Rudolph: It’s such a luxury to talk to another mother with four kids — it’s really rare. The first thing I think of, when I have to travel, is going on a plane with them. You have to get at least six tickets, and it’s expensive, and then you become this area of the plane, and it’s like, “We’re so loud.”
Beecroft: I always buy them medicine. It’s called Tranquil Sleep and it knocks them right out. My pregnancies were quite easy, but it’s still a lot to handle. Your body duplicates. And then you can’t drink, which is my favorite thing. Actually, I drank anyway.
Rudolph: For me, what was hardest was the vanity of it. I don’t think there’s a woman alive who doesn’t have body-image issues, and everyone’s are different.
Beecroft: Kanye West is actually a great supporter of larger women. He’s a real feminist in that sense.
Rudolph: I remember working with Jennifer Lopez years ago on “Saturday Night Live.” Her body is unbelievable and she was sort of the first woman famous for having a beautiful posterior. Everyone was saying, “Oh my God, her butt is gorgeous.” You look at her now and she seems normal compared to the exaggerated version that is more man-made.
Beecroft: I wish larger women would be appreciated here like they are in Brazil, where it’s like, “Hey, I’m bigger and that’s cool.” But here it’s all about emphasizing the sexual parts: the butt, the breasts, the lips. Anyway, where was I? Oh, right! My ex-husband left me, and on the same day one year later I met Kanye. That same day I also met my new husband, Federico.
Rudolph: That’s wild.
Beecroft: It was my friend Miltos’s birthday, an ex-boyfriend from Greece who’s kind of a mentor to me. I kept whining to Miltos about Greg, Greg, Greg — that’s my ex-husband’s name — and Miltos said, “Look, he is just a Greg. You are the Vanessa. You keep going.” And I did. And then I met Kanye and Federico.
Rudolph: So Kanye found you, obviously.
Beecroft: He contacted my studio. I didn’t know who he was — I’ve never had a TV — so I didn’t pay attention to the request until my assistant said, “You have to go. If you don’t, I’m going to go for you.” So I went, and right away he felt like a brother. I’ll never say anything bad about him because he’s always been incredibly respectful — maybe not to the crew when he’s working, but to me.
Rudolph: I’m sure that you also are an extension of him. He is an artist, of course, and he’s so visual, but you can express the things that he needs to get out of him that he can’t carry out.
Beecroft: He’s always saying that what he does is bad, imperfect. Of course publicly he says it’s great, but I see that he is never satisfied. He wants to do the next. He’s already in the future.
Rudolph: I don’t think there’s a figure like that for me. Maybe Lorne Michaels is comedy’s Kanye. [Laughs.] When did you move to the United States?
Beecroft: When I was 23 I was invited to do a show at MoMA PS1, and when I flew back I was crying. I thought, Why am I leaving this country that feels so progressive, so socially and racially mixed? Why am I going to Italy where it’s so stiff and bourgeois and old? I’d been raised on the idea that America meant imperialism and capitalism. Americans were killing their own presidents. They were killing Martin Luther King. They were drinking Coca-Cola. But then I got here and I saw that it wasn’t true, that it was in fact a modern country with the Helvetica font everywhere. In Italy, if you want to eat a few pieces of watermelon, you have to sit down for hours.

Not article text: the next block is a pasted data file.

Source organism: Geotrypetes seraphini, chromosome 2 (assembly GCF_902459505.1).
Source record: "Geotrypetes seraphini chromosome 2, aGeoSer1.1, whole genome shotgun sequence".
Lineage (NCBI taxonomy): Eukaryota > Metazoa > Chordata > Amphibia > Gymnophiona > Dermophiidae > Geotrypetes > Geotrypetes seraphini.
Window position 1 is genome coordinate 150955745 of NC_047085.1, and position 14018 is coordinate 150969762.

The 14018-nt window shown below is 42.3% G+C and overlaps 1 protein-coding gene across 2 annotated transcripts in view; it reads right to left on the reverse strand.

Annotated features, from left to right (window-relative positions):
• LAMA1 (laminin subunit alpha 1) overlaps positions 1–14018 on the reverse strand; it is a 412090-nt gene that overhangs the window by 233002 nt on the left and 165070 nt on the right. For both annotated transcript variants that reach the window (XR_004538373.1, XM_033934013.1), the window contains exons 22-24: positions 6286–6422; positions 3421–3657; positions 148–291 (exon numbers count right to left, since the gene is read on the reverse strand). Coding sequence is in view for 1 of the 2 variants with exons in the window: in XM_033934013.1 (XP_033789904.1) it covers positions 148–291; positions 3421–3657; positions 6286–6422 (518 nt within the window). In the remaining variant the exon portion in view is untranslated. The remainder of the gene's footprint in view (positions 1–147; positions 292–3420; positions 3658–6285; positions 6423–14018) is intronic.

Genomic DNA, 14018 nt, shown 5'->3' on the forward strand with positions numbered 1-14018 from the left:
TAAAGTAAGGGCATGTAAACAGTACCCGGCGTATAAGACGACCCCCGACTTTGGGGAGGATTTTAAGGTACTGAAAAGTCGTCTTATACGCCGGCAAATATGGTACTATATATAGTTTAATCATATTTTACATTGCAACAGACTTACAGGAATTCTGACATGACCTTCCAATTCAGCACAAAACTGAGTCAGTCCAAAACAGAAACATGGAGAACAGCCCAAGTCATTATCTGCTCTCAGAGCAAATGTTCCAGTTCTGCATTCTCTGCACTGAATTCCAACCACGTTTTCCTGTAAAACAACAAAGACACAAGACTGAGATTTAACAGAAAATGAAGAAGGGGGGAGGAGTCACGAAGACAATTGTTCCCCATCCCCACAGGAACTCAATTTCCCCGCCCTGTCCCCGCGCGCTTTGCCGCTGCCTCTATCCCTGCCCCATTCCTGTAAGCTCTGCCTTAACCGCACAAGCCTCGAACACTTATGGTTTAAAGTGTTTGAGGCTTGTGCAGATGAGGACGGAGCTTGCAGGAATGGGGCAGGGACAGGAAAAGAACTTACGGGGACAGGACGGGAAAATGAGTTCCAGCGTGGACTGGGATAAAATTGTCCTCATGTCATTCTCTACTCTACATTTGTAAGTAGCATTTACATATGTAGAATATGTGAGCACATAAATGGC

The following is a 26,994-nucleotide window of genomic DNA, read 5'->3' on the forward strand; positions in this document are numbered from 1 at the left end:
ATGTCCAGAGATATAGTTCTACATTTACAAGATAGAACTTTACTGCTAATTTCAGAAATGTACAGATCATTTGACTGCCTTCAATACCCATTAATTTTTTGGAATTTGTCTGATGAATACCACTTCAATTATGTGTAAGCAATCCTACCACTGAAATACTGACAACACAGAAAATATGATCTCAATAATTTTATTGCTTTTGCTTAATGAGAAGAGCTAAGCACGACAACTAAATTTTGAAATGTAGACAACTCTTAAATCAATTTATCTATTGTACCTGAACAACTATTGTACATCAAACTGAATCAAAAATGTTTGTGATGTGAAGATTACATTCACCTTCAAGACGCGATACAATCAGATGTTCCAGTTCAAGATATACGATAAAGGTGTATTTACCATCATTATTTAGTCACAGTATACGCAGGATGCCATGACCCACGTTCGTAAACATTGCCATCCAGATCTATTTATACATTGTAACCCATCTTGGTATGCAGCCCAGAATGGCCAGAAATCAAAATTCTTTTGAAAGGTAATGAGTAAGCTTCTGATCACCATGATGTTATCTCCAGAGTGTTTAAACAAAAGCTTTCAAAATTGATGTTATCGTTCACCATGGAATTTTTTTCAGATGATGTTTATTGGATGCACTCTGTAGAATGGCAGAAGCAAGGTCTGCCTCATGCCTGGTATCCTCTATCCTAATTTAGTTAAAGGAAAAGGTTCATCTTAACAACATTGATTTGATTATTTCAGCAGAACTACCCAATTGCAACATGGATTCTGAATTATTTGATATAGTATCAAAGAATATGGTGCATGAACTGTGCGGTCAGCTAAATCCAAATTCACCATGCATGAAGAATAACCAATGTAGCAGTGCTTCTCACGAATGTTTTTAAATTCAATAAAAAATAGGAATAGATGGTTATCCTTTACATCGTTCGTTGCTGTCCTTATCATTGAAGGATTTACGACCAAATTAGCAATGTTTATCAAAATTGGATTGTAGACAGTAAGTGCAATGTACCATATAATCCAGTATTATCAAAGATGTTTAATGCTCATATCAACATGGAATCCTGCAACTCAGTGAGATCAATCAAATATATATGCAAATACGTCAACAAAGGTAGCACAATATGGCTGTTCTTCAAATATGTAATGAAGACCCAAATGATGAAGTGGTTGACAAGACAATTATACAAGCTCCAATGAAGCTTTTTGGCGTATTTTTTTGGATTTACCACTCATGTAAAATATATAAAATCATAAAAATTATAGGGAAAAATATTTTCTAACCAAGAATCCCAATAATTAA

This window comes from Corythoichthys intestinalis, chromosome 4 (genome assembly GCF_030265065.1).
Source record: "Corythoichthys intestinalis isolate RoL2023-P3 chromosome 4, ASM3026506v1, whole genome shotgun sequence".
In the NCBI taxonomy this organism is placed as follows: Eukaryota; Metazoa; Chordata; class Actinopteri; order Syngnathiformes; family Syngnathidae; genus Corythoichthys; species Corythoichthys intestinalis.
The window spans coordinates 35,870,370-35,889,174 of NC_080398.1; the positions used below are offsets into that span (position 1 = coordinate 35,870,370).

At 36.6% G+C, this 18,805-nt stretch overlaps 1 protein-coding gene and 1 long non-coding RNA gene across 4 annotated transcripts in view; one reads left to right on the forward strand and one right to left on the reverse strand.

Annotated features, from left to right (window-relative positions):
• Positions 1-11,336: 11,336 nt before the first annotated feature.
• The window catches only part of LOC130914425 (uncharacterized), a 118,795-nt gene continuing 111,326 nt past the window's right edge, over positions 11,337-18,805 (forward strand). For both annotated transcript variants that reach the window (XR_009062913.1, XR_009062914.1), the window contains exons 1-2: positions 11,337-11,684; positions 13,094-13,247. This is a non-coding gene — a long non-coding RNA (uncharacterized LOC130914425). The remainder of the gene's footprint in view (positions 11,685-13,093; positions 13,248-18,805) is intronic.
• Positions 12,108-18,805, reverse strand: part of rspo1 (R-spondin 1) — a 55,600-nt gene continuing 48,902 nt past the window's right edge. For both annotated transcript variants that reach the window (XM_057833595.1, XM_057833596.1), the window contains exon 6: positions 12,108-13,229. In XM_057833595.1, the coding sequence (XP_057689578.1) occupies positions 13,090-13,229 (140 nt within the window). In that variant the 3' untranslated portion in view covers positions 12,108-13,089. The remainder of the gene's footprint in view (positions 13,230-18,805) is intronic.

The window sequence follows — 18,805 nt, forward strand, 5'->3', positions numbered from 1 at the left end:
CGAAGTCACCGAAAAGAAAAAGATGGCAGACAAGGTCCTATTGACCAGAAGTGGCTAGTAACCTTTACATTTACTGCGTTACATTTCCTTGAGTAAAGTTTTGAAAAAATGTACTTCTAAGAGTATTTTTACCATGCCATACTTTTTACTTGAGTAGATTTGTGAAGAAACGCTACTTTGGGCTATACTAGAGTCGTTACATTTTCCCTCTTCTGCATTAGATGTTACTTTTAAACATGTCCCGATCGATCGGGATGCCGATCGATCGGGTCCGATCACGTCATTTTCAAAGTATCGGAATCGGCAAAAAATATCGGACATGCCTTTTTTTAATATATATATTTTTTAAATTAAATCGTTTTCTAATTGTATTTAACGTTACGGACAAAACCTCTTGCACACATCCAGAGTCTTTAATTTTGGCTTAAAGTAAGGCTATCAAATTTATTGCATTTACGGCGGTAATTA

Rudolph: A meal is a meal.
Beecroft: But here you could do anything you wanted. You could eat a watermelon in the subway. Over there, it’s a museum.
Rudolph: We rebel against our own, I guess, because when I hear that I’m like, “Culture!”
Beecroft: As much as I love America, I find New York quite hard. A lot of people in the art world are moving to L.A. — many of the major galleries have migrated here. The lifestyle is so much gentler, more comfortable. And when it comes to fashion now, I have given up. At one point I went to Europe and left the house unlocked. People stole my entire closet, and I thought, “This must mean drop it. Just drop this.” As hard as that was, I actually admired them because they took the Saint Laurent, Alaïa and Balenciaga, and left behind the American Apparel. Don’t get me wrong, I’m a fan of American Apparel — I wear it to the Y.M.C.A. And in L.A., that’s fine. You don’t even have to wear shoes here.
Rudolph: I have a backyard and my kids run around naked every day.
Beecroft: I used to devote part of the day to massage or yoga, but now there’s just so much to do. As it is, I don’t really spend time with my kids.
Rudolph: That’s all I ever talk about with other women who work. When I had my fourth child, someone said, “How do you do it all?” And I said, “I’m not doing anything fully. Not one thing.”
Beecroft: I feel perpetually guilty. I try to create the best environment for them at home. I mean, I buy organic vegetables. In a way, I feel like the more children the better, because then they become this little clan who team up and protect each other.
Rudolph: We’re both clearly addicted to children.
Beecroft: We should have a baby!